There are three posts in my armchair tour of Oxford – for your vicarious reading pleasure here are the other two:

Oxford: Dons and dreaming spires

Oxford: Words and music

Oxford: Dons and dreaming spires

I visited Oxford for the first time seventeen years ago.

In 2000, Mum and I spent a little over five weeks travelling together through Europe. We started with a week in London and, having come so far with so little time, we were eager to squeeze in as much as possible. So we decided to take a day trip that covered Oxford, Stratford-upon-Avon and the Cotswolds – I know, it’s a lot to fit into one day.

Back then, our sojourn in Oxford meant that we scurried industriously along behind an energetic lady of advancing years (who set quite a pace and put us all to shame) for an hour or so before the torrential rain set in. This time, I booked a couple of nights in a B&B and packed my hiking boots and rain jacket…

Oxford is a city of some 150,000+ people in central southern England and is the county town of Oxfordshire. It has played host to many significant events in English history and is also home to the University of Oxford which, as well as being the top-ranked university (according to the Times Higher Education rankings), is also the oldest English-speaking university in the world. It’s comprised of 38 colleges and six halls spread across Oxford which pretty much makes the city a wonderfully walkable university campus. And in my two and a half days, I crossed and recrossed that campus many times.

Oxford is also just over an hour from London by train so mid-morning on a sunny Tuesday, I departed from Marylebone Station to arrive just in time for lunch. After something to eat and a little aimless meandering, it was time to get stuck in so I made my way to Broad Street to join a free walking tour*.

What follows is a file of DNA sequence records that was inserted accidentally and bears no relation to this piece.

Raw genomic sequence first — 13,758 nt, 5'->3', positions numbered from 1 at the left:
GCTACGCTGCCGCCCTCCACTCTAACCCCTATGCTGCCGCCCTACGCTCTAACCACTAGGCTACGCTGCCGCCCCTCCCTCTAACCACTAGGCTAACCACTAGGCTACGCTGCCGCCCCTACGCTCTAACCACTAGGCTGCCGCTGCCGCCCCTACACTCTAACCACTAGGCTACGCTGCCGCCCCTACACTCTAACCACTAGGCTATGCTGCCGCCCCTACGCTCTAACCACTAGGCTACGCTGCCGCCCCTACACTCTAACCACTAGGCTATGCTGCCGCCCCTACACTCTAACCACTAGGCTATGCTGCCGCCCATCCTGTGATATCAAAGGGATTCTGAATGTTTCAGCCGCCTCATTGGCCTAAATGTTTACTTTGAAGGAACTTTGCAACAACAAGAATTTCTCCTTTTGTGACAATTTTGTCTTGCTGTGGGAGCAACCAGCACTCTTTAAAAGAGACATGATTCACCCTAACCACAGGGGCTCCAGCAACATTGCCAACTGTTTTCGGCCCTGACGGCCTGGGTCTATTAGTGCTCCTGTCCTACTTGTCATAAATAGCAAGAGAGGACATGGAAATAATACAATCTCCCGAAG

Our guide Tom brought many charming and entertaining stories along on our two hour trot-and-stop through the city’s historic streets and colleges. From the cobbled cross that marks the site of the Oxford Martyrs‘ burning during The Reformation…

Oxford WT Mtg Point

L: The site in Broad Street where the Oxford Martyrs were burned at the stake for heresy in 1555. R: The green bicycle marked the meeting point for our tour.

…we set off to ‘attend’ Trinity College, ‘sat our exams’ at the Divinity School (part of the Bodleian library complex)…

TrinityDivinityBodleian

From L to R: Entrance to Trinity College; Divinity School (scenes from the Harry Potter movies were filmed inside); Entrance to the Bodleian Library on Broad Street.

…and finally ‘received our degrees’ at Christopher Wren‘s first ever commission, the Sheldonian Theatre.

SheldonianClarendoncourtyard

The Sheldonian Theatre is on the left of this courtyard which is accessed by walking through the Bodleian Library entrance in the previous photo.